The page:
• February 17, 2015 - March 24, 2015
    6:30 pm - 9:00 pm
Jenny Bitner

Jenny Bitner

Instructor: Jenny Bitner Contact: jennybit@yahoo.com Number of sessions: 6 Meeting time: Tuesdays, 6:30 pm to 9:00 pm Dates:  February 17-March 24 Course fee: $350 What happens when we approach writing like an experiment?  Our minds are open, our writing is deep and there is no room for writers’ block or cliché ideas. Burroughs used cut-up writing, Anais Nin made her diary her art and now novels are being written in tweets and texts. Each week we will explore different experimental styles from surrealism to postmodernism and do exercises to loosen our minds and push us in new directions with our writing. There are daily writing prompts and in-class exercises. This class is great for beginning writers or experienced writers wanting to push their writing in new directions. Jenny Bitner’s short stories and flash fiction have been published in Best American Nonrequired Reading, PANK, The Sun, Mississippi Review and Fence magazine. She has an MFA in creative writing from the University of Virginia.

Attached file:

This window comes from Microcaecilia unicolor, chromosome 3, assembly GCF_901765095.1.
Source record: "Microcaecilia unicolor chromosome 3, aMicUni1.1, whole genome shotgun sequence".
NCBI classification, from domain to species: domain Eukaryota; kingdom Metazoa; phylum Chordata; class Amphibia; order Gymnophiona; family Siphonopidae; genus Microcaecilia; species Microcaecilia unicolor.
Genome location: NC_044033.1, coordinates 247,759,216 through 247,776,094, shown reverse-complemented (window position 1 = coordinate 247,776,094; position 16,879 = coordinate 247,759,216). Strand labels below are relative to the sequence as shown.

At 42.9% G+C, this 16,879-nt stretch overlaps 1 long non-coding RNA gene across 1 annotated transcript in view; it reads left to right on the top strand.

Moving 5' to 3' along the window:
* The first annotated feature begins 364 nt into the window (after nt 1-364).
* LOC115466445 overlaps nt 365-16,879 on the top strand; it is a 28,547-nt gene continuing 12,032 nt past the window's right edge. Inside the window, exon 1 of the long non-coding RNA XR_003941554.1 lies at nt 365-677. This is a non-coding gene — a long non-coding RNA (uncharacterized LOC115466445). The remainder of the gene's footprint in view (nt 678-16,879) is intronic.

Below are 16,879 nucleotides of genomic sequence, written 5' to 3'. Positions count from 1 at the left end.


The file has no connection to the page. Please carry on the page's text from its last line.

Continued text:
Family Trouble: The Hazards & Rewards of Writing About Family 


  • February 19, 2015 - March 26, 2015
    7:00 pm - 9:30 pm
Susan Ito

Susan Ito